Suicide in paradise: Aftermath of the Bali bombings

Suryani, LK, Page, A, Lesmana, CBJ, Jennaway, M, Basudewa, IDG and Taylor, R (2009) Suicide in paradise: Aftermath of the Bali bombings. PSYCHOLOGICAL MEDICINE, 39 8: 1317-1323. doi:10.1017/S0033291708004893

Author Suryani, LK
Page, A
Lesmana, CBJ
Jennaway, M
Basudewa, IDG
Taylor, R
Title Suicide in paradise: Aftermath of the Bali bombings
Journal name PSYCHOLOGICAL MEDICINE   Check publisher's open access policy
ISSN 0033-2917
Publication date 2009-08-01
Year available 2008
Sub-type Article (original research)
DOI 10.1017/S0033291708004893
Open Access Status
Volume 39
Issue 8
Start page 1317
End page 1323
Total pages 7
Editor Kendler, Kenneth. S.
Place of publication United Kingdom
Publisher Cambridge University Press
Language eng
Subject C1
111714 Mental Health
920413 Social Structure and Health
Abstract Background. The relationship between the Bali (Indonesia) bombings of October 2002 and suicide has not previously been investigated, despite anecdotal evidence of the economic and psychological consequences of these attacks. Method. Suicide rates were calculated over the period 1994-2006 in three Bali regencies to determine whether suicide increased in the period following the first Bali bombings. Poisson regression and time-series models were used to assess the change in suicide rates by sex, age and area in the periods before and after October 2002. Results. Suicide rates (age-adjusted) increased in males from an average of 2.84 (per 100 000) in the period pre-2002 to 8.10 in the period post-2002, and for females from 1.51 to 3.68. The greatest increases in suicide in the post-2002 period were in the age groups 20-29 and ≥60 years, for both males and females. Tourist arrivals fell significantly after the bombings, and addition of tourism to models reduced relative risk estimates of suicide, suggesting that some of the increase may be attributable to the socio-economic effects of declines in tourism. Conclusions. There was an almost fourfold increase in male suicide risk and a threefold increase in female suicide risk in the period following the 2002 bombings in Bali. Trends in tourism did not account for most of the observed increases. Other factors such as indirect socio-economic effects and Balinese notions of collective guilt and anxieties relating to ritual neglect are important in understanding the rise in suicide in the post-2002 period.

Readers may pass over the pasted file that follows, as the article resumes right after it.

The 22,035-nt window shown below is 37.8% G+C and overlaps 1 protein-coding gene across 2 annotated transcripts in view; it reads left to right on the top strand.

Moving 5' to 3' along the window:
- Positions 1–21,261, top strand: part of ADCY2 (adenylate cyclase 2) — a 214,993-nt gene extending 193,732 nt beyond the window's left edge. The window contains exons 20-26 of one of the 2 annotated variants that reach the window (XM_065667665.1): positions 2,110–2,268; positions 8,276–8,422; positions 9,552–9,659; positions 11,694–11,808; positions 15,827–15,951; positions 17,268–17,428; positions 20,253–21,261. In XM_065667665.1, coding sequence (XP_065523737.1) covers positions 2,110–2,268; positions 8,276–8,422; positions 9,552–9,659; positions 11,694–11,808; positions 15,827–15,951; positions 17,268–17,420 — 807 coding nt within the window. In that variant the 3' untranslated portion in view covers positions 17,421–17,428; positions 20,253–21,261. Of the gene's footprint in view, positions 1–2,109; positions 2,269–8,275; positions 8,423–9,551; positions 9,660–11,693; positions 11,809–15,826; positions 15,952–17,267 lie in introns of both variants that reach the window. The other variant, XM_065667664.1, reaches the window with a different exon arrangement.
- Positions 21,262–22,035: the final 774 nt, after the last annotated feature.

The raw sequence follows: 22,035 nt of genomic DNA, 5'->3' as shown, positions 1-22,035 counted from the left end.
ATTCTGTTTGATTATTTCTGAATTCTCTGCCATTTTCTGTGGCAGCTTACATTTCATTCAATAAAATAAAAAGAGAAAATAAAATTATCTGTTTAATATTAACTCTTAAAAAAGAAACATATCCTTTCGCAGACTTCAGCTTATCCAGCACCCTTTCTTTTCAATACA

Keyword Bali
Q-Index Code C1
Q-Index Status Provisional Code
Institutional Status UQ

Document type: Journal Article
Sub-type: Article (original research)
Collections: Australian Centre for International & Tropical Health
School of Public Health Publications
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Citation counts: TR Web of Science Citation Count  Cited 6 times in Thomson Reuters Web of Science Article | Citations
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Created: Thu, 03 Sep 2009, 17:46:53 EST by Mr Andrew Martlew on behalf of School of Public Health